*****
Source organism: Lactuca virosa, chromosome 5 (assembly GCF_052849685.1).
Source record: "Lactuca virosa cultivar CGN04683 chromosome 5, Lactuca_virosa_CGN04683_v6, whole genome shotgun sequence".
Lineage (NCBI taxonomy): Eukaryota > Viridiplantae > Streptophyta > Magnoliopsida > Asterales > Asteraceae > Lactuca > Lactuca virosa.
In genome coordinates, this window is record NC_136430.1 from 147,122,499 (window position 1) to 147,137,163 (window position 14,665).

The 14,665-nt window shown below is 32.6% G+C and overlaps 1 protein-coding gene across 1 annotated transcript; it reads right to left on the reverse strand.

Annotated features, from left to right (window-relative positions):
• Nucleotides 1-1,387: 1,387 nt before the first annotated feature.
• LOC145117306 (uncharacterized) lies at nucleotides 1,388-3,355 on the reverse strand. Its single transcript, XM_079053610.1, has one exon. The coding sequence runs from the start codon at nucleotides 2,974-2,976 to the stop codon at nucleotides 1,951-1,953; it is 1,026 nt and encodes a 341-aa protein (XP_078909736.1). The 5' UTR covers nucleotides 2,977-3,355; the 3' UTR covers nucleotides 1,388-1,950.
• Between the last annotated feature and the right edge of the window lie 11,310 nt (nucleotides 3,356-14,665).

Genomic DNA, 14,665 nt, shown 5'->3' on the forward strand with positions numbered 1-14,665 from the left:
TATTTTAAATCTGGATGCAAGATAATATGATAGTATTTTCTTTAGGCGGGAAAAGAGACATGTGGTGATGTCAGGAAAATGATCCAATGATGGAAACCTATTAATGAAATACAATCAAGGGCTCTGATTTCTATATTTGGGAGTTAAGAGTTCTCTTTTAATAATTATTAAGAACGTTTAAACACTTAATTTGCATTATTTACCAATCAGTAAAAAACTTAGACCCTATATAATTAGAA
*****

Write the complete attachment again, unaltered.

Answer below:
Source organism: Lactuca virosa, chromosome 5 (assembly GCF_052849685.1).
Source record: "Lactuca virosa cultivar CGN04683 chromosome 5, Lactuca_virosa_CGN04683_v6, whole genome shotgun sequence".
Lineage (NCBI taxonomy): Eukaryota > Viridiplantae > Streptophyta > Magnoliopsida > Asterales > Asteraceae > Lactuca > Lactuca virosa.
In genome coordinates, this window is record NC_136430.1 from 147,122,499 (window position 1) to 147,137,163 (window position 14,665).

The 14,665-nt window shown below is 32.6% G+C and overlaps 1 protein-coding gene across 1 annotated transcript; it reads right to left on the reverse strand.

Annotated features, from left to right (window-relative positions):
• Nucleotides 1-1,387: 1,387 nt before the first annotated feature.
• LOC145117306 (uncharacterized) lies at nucleotides 1,388-3,355 on the reverse strand. Its single transcript, XM_079053610.1, has one exon. The coding sequence runs from the start codon at nucleotides 2,974-2,976 to the stop codon at nucleotides 1,951-1,953; it is 1,026 nt and encodes a 341-aa protein (XP_078909736.1). The 5' UTR covers nucleotides 2,977-3,355; the 3' UTR covers nucleotides 1,388-1,950.
• Between the last annotated feature and the right edge of the window lie 11,310 nt (nucleotides 3,356-14,665).

Genomic DNA, 14,665 nt, shown 5'->3' on the forward strand with positions numbered 1-14,665 from the left:
TATTTTAAATCTGGATGCAAGATAATATGATAGTATTTTCTTTAGGCGGGAAAAGAGACATGTGGTGATGTCAGGAAAATGATCCAATGATGGAAACCTATTAATGAAATACAATCAAGGGCTCTGATTTCTATATTTGGGAGTTAAGAGTTCTCTTTTAATAATTATTAAGAACGTTTAAACACTTAATTTGCATTATTTACCAATCAGTAAAAAACTTAGACCCTATATAATTAGAA